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Investigated Reporting

Muckrakers, Regulators, and the Struggle over Television Documentary

Chad Raphael

Publication Year: 2005

Investigated Reporting is Chad Raphael's ambitious exploration of the relationship between journalism and regulation during American television's first sustained period of muckraking, between 1960 and 1975. Offering new and important insights into the economic, political, and industrial forces that shaped documentaries such as Harvest of Shame, Hunger in America, and Banks and the Poor, Raphael puts investigative television documentary into its institutional, regulatory, and cultural context. _x000B_Those who see investigative reporting as a watchdog on government will be surprised to find that these controversial reports relied heavily on official sources for inspiration, information, and regulatory protection from muckraking's critics. Based on superb historical research using primary sources, including recently opened papers from the Nixon White House, Raphael exposes the complex play of influence through which investigative documentaries were both shaped and attacked by government officials, and highlights the troubling legacy for contemporary regulation of television news. _x000B__x000B__x000B__x000B_

Published by: University of Illinois Press

Series: The History of Communication


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Title Page

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Copyright Page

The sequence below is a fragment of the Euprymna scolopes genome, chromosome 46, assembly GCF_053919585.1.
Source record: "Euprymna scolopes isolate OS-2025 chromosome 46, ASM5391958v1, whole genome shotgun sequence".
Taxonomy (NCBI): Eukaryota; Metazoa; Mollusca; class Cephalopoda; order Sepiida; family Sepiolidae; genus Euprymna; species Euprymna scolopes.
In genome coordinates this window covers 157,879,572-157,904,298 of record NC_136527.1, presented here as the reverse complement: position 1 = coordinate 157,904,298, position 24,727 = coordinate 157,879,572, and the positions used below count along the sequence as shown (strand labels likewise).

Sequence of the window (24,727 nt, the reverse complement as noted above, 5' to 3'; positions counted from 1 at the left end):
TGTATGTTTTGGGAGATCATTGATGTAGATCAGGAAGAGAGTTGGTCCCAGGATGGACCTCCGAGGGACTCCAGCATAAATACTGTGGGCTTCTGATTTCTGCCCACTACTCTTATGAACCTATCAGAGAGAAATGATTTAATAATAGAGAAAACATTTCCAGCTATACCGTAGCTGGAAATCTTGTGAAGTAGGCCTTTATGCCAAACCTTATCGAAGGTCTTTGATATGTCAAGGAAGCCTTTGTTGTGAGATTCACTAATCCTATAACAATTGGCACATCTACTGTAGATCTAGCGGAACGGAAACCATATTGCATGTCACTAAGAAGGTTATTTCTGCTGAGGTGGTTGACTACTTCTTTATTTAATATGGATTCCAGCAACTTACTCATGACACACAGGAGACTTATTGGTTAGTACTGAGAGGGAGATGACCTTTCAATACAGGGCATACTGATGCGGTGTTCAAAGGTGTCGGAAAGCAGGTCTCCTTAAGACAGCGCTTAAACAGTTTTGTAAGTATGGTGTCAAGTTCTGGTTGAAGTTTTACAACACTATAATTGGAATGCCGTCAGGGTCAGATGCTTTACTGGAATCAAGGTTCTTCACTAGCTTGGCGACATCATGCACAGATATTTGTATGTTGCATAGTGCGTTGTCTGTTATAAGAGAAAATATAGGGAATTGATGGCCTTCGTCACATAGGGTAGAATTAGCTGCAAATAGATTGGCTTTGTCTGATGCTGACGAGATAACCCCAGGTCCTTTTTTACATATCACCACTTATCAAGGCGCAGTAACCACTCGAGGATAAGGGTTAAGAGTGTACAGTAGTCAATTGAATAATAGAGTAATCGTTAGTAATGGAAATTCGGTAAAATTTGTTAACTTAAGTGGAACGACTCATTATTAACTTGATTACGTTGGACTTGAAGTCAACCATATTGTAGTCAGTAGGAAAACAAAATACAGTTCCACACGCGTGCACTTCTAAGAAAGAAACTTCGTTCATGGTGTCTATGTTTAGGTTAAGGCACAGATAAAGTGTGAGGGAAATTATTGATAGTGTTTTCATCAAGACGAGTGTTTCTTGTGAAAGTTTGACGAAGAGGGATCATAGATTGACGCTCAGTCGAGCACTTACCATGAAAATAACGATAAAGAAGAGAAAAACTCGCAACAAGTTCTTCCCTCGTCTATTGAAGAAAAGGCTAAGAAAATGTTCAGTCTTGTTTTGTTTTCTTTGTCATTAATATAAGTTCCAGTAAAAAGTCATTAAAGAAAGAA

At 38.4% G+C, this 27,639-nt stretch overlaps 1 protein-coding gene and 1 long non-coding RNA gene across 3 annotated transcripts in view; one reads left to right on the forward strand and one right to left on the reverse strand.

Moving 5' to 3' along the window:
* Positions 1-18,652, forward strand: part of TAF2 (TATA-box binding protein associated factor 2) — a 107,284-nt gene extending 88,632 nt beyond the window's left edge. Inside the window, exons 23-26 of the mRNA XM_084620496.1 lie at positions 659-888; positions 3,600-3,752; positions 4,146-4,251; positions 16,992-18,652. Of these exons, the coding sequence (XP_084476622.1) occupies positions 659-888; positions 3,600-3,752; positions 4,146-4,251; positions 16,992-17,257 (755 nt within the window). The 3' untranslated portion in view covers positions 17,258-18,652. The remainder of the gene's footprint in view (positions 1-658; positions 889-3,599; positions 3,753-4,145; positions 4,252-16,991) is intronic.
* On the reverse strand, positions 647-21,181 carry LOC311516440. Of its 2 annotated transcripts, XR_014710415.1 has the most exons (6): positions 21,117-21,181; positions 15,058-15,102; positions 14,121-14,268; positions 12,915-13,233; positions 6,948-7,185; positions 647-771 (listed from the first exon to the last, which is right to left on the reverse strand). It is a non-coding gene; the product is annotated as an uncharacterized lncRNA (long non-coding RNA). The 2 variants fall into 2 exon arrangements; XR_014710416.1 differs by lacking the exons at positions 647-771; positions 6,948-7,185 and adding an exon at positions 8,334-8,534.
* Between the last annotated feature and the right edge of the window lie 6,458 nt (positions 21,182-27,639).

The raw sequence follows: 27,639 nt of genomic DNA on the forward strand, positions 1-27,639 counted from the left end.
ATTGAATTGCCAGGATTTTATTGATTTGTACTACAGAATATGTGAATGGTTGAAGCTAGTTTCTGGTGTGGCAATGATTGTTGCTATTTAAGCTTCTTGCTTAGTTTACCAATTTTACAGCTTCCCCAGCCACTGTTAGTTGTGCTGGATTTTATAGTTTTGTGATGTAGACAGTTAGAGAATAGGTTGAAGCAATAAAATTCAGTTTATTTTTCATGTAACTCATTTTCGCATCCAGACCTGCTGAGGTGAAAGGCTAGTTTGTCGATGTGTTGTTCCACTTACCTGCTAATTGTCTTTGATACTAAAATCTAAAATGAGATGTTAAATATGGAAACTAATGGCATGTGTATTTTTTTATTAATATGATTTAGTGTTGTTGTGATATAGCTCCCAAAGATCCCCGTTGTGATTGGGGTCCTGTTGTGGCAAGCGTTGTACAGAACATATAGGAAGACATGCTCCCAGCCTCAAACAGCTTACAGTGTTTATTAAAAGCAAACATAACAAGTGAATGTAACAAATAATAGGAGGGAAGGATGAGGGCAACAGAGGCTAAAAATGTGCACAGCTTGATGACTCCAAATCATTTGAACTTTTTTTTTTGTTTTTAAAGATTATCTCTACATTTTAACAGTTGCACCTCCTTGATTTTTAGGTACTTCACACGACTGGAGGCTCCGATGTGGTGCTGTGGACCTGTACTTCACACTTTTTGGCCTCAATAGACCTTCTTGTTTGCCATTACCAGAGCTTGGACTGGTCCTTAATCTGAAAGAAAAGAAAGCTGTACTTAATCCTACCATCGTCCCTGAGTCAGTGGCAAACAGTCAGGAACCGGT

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Table of Contents

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pp. v-vi

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pp. vii-viii

I am beholden to Chuck Kleinhans, Manjunath Pendakur, Robert Entman, Michael Curtin, and especially Rick Maxwell, for their comments on drafts of this work and encouragement of my research. I am also indebted for their valuable advice to Nick Lawrence, Benjamin I. Page, and David Hesmondhalgh. ...

List of Abbreviations

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pp. ix-x

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pp. 1-14

Classical liberal theorists of the media’s role in democracy, from John Locke to Thomas Paine, saw journalism’s primary mission as serving as a watchdog on government, by checking abuses of power, exposing corruption, and giving citizens the information they need to manage public affairs. ...